A surge in vicious dog attacks on sheep has prompted farmers' pleas for owners to keep their pets under control in the Norfolk countryside.

New national figures from insurers NFU Mutual have revealed farm animals worth an estimated £2.4m were severely injured or killed by dogs in 2023 - up nearly 30pc from the previous year.

The increase is believed to be partly due to a surge in dog ownership during the Covid lockdown.

And with the spring lambing season under way, farmers have urged owners to keep their dogs on leads around livestock.

Fourth-generation farmer Andrew Hudson runs a mixed farm at Smallburgh, near North Walsham - where one sheep was killed and another injured after a dog attack last month.

“We have not had any problems until recently," he said.

“The first time was last summer and just a couple of weeks ago one sheep died and one was injured in an attack.

“I know other farmers have had problems recently. I’ve heard of incidents where up to 20 sheep were attacked.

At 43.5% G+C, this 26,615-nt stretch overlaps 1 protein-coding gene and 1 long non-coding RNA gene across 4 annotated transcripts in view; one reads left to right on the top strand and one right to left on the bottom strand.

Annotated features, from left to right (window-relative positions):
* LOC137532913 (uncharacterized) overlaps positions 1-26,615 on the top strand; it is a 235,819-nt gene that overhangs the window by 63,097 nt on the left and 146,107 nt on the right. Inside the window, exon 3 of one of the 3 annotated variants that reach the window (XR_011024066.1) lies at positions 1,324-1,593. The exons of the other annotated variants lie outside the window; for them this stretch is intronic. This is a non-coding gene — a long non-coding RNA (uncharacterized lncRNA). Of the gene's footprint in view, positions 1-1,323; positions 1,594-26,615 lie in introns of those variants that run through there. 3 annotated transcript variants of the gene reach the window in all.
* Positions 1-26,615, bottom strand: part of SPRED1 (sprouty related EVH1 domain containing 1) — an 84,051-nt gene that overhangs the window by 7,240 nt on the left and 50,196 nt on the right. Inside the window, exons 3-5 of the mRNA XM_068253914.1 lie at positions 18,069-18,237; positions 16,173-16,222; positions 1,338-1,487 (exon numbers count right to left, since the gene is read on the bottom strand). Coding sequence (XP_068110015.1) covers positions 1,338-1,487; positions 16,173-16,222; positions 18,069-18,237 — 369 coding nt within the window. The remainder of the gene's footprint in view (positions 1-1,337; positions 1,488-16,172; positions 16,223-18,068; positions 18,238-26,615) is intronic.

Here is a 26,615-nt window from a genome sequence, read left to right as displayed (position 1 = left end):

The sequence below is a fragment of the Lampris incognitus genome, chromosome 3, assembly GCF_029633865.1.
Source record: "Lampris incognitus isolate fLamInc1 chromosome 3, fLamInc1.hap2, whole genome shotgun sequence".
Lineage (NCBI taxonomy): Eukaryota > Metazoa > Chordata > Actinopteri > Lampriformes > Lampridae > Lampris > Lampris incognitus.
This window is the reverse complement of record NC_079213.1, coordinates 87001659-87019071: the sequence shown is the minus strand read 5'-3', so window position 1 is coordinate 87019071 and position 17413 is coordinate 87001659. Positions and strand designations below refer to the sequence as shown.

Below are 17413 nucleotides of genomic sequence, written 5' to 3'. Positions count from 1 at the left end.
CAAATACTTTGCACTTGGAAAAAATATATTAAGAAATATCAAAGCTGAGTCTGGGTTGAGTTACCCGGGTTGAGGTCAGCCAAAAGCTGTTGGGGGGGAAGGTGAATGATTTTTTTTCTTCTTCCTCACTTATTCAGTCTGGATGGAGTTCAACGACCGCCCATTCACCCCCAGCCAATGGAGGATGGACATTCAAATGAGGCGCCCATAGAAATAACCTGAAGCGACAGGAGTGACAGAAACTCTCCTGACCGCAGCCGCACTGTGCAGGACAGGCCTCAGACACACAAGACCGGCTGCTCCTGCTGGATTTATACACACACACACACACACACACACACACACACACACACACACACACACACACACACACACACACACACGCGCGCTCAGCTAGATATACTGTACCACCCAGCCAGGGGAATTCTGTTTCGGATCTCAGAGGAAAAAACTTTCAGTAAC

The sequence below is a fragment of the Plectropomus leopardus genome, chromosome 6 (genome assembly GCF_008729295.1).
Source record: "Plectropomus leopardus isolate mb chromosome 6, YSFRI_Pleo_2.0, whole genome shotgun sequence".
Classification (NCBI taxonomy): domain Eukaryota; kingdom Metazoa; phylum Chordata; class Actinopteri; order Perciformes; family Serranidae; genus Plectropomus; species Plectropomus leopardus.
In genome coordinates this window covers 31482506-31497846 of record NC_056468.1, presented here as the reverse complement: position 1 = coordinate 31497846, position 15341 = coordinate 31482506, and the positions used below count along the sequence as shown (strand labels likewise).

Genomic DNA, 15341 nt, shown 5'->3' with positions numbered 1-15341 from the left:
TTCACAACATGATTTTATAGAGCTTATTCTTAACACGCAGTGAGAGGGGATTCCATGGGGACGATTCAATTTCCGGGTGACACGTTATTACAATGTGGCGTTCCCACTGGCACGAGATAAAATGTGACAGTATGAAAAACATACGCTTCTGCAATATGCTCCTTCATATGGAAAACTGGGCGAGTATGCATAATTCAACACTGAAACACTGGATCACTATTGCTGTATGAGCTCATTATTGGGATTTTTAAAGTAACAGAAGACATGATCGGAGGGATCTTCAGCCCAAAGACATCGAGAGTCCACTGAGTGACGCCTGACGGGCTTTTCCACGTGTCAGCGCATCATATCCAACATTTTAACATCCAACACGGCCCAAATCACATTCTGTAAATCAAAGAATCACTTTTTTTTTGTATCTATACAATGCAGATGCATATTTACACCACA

"It is really awful to see the animals suffering. People just don’t appreciate what their dogs are capable of.

"It also has a financial impact and takes time dealing with it at a very busy time of the year."

Livestock worrying incidents - which include barking, chasing, biting and killing - can cause anxiety, miscarriage and terrible injuries in farm animals, often leading to euthanasia by a vet.

It is a criminal offence and dog owners could be liable for prosecution or a fine.

NFU Mutual’s recent survey found a 4pc increase in people letting their dogs off the lead in the countryside from the previous year.

Last month, the government backed a bill to give police greater powers to tackle livestock worrying.

The bill, brought forward by Suffolk Coastal MP and former Defra secretary Thérèse Coffey, includes measures allowing officers to seize dogs after serious incidents, and to take evidence samples from livestock and dogs to assist investigations.

Charles Hesketh, the National Farmers' Union's (NFU's) regional policy manager for the East of England, said: "These proposals are a positive step.

"No matter how in control dog owners think they are, they should always remain alert and dogs should always be kept on a lead around livestock."